Long-Term Rural Coops Have Disproportionately Higher NPAs


FinTech BizNews Service   

Mumbai, January 27, 2024: The Reserve Bank of India recently released the Report on Trend and Progress of Banking in India 2022-23, a statutory publication in compliance with Section 36 (2) of the Banking Regulation Act, 1949. This Report presents the performance of the banking sector, including co-operative banks during 2022-23 and 2023-24 so far.

Short-Term And Long-Term Institutions

Rural credit co-operatives (RCCs), with a history of more than a century in India, were set up to address the concerns of inadequate access to formal and affordable credit in rural areas. They have since carved out a niche for themselves in the rural credit delivery system, owing to their wide reach at the grassroots level. 

As per latest data available, there were 1,502 UCBs and 1,05,268 Rural credit co-operatives (RCCs). At end March 2022, the short-term rural co-operative sector consisted of 34 State co-operative banks (StCBs), 351 District Central Co-operative Banks (DCCBs), and 1,04,266 PACS spread across 34 States/UTs.More than 97 % of RCCs are primary agricultural credit societies (PACS). The consolidated assets of the cooperative banking sector at end-March 2022 were Rs21.6 lakh crore, around 10 % of that of scheduled commercial banks (SCBs). Rural co-operatives comprise more than two-thirds of the sector.


The sector, consisting of short-term and long-term institutions, expanded its operations further in 2021-22. Its share in the total assets of the cooperative sector increased to 69.2 % from a recent low of 65.2 % at end-March 2018.

RCC Assets

Within RCCs, the financial performance of short-term rural co-operatives has consistently been better than their long-term counterparts. The latter provide term finance for capital formation and rural non-farm projects. Such longer maturity loans are exposed to the risk of a fast-evolving external environment. Repeated debt waivers have also created a moral hazard problem, impacting loan recovery. While the share of long-term rural co-operatives in total RCC assets is miniscule at 4 %, they have disproportionately higher NPAs, losses and lower recovery-to-demand ratios.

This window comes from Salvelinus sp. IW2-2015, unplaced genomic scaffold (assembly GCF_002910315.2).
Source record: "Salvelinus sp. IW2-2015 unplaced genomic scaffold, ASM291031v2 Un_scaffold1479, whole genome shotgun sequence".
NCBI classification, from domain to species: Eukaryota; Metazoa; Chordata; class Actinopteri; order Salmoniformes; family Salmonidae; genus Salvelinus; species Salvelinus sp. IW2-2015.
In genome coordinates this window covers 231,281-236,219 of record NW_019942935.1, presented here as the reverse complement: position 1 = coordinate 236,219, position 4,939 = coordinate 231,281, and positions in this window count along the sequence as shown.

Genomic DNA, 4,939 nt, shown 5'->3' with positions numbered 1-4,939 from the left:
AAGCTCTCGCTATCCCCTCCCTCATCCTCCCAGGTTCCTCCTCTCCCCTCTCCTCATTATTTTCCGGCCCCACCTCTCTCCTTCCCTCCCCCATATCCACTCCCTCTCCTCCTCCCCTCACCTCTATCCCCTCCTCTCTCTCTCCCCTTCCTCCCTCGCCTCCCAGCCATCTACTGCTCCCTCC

The increasing number of loss-making RCCs, particularly PCARDBs, remains a cause of concern. Low profitability and high NPAs have contributed to capital shortfalls in many of these institutions.

Branches Of DCCBs

DCCBs constitute the second tier in the short-term rural co-operative structure and operated with a network of 13,670 branches at end-March 2022. 20 States/UTs have one or more DCCBs (having either a three-tier or a mix of three-tier and two-tier structure). In 14 States/UTs, there are no DCCBs and only a two-tier structure exists. They have a larger presence in the central region. Deposits form the major source of funding for DCCBs, followed by borrowings from StCBs and refinance from NABARD. More than 50 % of DCCBs’ total lending is directed towards agriculture and more than 75 % of their total lending is conducted through PACS. DCCBs function with lower C-D ratios than StCBs, owing to their higher deposit base.

Balance Sheet Operations 

The acceleration in the consolidated balance sheet of DCCBs during 2021-22 was led by borrowings on the liabilities side, which offset the deceleration in deposits. On the assets side, their loan growth accelerated, while investments decelerated. 


DCCBs’ total expenditure rose during 2021-22, driven by operational expenses and higher provisions and contingencies even as interest expenditure declined. With expenditure growth exceeding income growth, net profits contracted during 2021-22.

The number of loss-making DCCBs and their losses increased during the year. The western and southern states contributed the most towards DCCBs’ profits, while the central region added the highest to losses. 

Asset Quality 

The GNPA ratio of DCCBs moderated during 2021-22 but remains elevated. Although the accretion to NPAs was higher during the year, the GNPA ratio declined on the back of robust credit growth. Their GNPA ratios declined in 16 of 20 states during 2021-22. The central and southern states — particularly, Kerala, Madhya Pradesh, and Tamil Nadu — experienced an increase in their GNPA ratios. The southern region continued to have the lowest NPA ratio and the highest recovery to-demand ratio across regions.

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